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SHARPTON’S BROTHER STIRS CONTROVERSY IN ALABAMA

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The Reverend Kenneth Glasgow has spent years helping people with criminal records to regain the right to vote in Alabama

Pastor Kenneth (Sharpton) Glasgow is registering Alabama inmates to vote.

The Alabama Republican Party recently began an aggressive effort to counter a voter registration drive launched in Alabama prisons by the brother of civil rights activist, Reverend Al Sharpton.

Despite the campaign against him, Pastor Kenneth (Sharpton) Glasgow has told local media, “We’re just doing what the Bible says, visiting people in prison and ministering to them.”

 

In a telephone interview this week, Glascow told The People’s Voice that Alabama’s population is 26% African American, yet Blacks constitute 67% of the priosn population.

He added, “Tjhere are 250,000 disenfranchised and 30% are drug offenders … Who are eligible ot vote in and out of prison.”

But GOP chairman and State Representative Mike Hubbard told prison officials that he is concerned that Glasgow’s efforts could lead to voter fraud.

Hubbard’s letter led to Glasgow’s campaign being temporarily blocked.

On September 30, The NAACP Legal Defense Fund (LDF) filed a lawsuit in federal court on behalf of Glasgow to allow him to resume registering eligible voters currently incarcerated in Alabama’s correctional facilities.

With just 24 days remaining before voter registration closes to citizens seeking to participate in the November 4 elections, the lawsuit challenges the decision of Richard Allen, Commissioner of the Alabama Department of Corrections, to rescind Reverend Glasgow’s access to incarcerated individuals who are eligible to vote under Alabama law.

“With less than a month before the close of voter registration in Alabama, the Commissioner is effectively denied the franchise to eligible voters.

“This is an egregious attempt to hamper the democratic process in the State of Alabama,” said John Payton, LDF President and Director-Counsel.

Commissioner Allen initially provided enthusiastic support for Reverend Glasgow’s ministry of hope, reconciliation and redemption to Alabama’s inmates through activities that include voting, and es

tablished specific procedures by which non-partisan voter registration activities could be conducted safely and effectively. He not only directed the wardens of all Alabama correctional institutions to facilitate Reverend Glasgow’s entry, but provided a list to Reverend Glasgow of more than 6,000 inmates convicted only of simple drug possession crimes, offenses for which one does not lose his or her voting rights under Alabama’s constitution and laws. Most on the list are unaware of their eligibility to register to vote.    
However, as soon as news spread about the success of Reverend Glasgow’s ministry and his assistance helping eligible inmates register to vote, Commissioner Allen reversed course. While many applauded Reverend Glasgow’s attempt to minister to inmates and assist their rehabilitation through political participation, the Chair of the Alabama Republican Party wrote a letter to the Commissioner stating that it “was in full support of increasing the amount of registered voters in the state,” but not those “who have committed crimes and are currently incarcerated in the penal system,” even though some are eligible to register.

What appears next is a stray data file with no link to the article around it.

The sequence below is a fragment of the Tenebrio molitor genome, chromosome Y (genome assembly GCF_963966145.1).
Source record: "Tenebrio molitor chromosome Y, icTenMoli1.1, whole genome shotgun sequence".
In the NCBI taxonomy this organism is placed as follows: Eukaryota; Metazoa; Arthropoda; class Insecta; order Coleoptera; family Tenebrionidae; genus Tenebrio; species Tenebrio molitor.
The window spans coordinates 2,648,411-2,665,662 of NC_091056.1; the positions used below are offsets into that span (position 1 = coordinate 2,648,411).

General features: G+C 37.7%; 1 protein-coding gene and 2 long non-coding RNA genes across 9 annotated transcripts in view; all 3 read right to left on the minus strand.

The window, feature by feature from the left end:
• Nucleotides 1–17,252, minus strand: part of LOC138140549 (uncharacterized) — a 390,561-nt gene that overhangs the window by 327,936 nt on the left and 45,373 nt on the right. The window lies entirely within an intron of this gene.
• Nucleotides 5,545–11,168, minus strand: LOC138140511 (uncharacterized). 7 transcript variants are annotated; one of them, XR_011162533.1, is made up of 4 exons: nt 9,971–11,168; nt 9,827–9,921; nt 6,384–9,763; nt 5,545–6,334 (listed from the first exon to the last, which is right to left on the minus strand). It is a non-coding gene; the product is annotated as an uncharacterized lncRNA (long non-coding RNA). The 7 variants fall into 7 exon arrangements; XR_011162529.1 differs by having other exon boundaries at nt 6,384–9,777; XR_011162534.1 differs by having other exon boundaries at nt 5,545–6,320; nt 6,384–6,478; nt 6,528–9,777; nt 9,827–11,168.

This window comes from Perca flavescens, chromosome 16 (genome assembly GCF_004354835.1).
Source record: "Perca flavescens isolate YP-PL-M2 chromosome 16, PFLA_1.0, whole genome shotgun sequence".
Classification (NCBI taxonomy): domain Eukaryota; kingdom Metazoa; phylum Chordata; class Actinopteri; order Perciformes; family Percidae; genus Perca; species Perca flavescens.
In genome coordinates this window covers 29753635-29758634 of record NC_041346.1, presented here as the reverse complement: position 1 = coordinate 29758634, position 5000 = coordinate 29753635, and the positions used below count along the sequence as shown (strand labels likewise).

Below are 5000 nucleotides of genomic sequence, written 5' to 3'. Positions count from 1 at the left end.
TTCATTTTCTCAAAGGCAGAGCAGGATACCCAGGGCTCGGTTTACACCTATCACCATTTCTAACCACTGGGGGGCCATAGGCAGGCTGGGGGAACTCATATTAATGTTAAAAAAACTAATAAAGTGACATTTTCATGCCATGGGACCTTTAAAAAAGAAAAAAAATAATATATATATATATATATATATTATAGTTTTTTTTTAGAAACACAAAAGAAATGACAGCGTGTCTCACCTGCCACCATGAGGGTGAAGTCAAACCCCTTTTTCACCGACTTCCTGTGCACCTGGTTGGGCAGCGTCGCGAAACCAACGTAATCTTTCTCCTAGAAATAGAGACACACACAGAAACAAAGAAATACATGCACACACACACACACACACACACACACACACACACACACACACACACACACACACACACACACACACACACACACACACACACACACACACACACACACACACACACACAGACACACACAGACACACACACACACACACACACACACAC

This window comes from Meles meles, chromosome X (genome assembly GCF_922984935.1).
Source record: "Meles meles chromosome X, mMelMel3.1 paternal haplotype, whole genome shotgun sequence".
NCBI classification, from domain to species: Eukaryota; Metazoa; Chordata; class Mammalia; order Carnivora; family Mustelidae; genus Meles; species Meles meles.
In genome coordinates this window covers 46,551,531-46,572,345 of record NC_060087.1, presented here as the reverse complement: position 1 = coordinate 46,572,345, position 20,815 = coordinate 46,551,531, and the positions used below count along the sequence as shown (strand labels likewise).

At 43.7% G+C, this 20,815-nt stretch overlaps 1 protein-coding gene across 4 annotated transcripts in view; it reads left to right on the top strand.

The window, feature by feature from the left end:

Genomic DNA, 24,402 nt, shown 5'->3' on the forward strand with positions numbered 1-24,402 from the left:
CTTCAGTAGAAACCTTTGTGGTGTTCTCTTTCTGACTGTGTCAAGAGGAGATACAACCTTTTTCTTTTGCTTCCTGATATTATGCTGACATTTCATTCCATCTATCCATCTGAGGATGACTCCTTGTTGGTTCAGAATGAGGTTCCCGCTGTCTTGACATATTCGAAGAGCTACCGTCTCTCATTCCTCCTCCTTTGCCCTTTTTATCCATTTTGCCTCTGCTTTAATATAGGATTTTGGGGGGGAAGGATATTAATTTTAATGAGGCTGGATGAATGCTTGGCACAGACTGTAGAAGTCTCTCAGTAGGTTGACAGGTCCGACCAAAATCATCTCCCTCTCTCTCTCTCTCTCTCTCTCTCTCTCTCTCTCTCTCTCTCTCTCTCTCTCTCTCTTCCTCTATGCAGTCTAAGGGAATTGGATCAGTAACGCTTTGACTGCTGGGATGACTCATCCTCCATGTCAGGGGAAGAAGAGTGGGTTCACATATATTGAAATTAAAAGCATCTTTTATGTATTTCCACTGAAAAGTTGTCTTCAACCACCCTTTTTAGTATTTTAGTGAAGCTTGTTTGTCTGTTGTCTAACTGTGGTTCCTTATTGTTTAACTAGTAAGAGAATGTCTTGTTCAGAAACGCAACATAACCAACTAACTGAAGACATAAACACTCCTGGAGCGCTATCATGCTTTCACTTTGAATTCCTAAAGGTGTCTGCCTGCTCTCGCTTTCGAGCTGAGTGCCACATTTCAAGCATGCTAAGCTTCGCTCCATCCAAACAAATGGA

The Commissioner then swiftly prohibited Reverend Glasgow from continuing to conduct his non-partisan voter registration activities for incarcerated, but eligible, Alabamians. This course of action is a textbook case of viewpoint discrimination – excluding a speaker from a forum because of disagreement with his opinion or ideology – that violates the First Amendment.

“Unlike the Commissioner,” Rev. Glasgow responded, “my actions are not influenced by a political party’s agenda. My prison ministry is focused not on politics, but on restoring people’s lives. Since I have personally benefited from this type of ministry, it is my calling to help inmates with their re-entry back into society and their families.”

 While incarcerated more than six years ago, Reverend Glasgow became involved in a prison ministry that addressed the importance of spirituality, personal responsibility, civic responsibility, forgiveness and restoration — both as personal virtues and as cornerstones for one’s community. Reverend Glasgow was particularly struck by the prison ministry’s focus on exercising the right to vote as a means to restore an offender to his community and vowed to give back by starting his own ministry. Upon his release in 2002, Rev. Glasgow remained true to his word and founded The Ordinary People Society, a faith-based ministry headquartered in Dothan, Alabama. In 2004, the Alabama Board of Pardons and Parole restored Rev. Glasgow’s voting rights.

“Reverend Glasgow’s ministry has carefully observed Alabama’s voting laws and every procedure established by the Commissioner to offer non-partisan assistance to eligible voters in Alabama’s penal system, most of whom do not know they have retained their voting rights,” said Ryan P. Haygood, Co-

Director of LDF’s Political Participation Group. “The Commissioner’s decision to cancel this important effort is arbitrary and unconstitutional. The time to remedy these constitutional violations is now.” However, Glasgow appears to be operating within the law. Alabama statute only allows the taking away of voting rights from inmates who have been convicted to crimes of “moral turpitude” and most inmates including those convicted of drug offenses, do not fall into that category.
Glasgow is looking for national support for the efforts of his group, “The Oridnary Peoples Society.”  He has a website at http://www.wearetops.blogspot.COm and can be reached at 334-671-2882.

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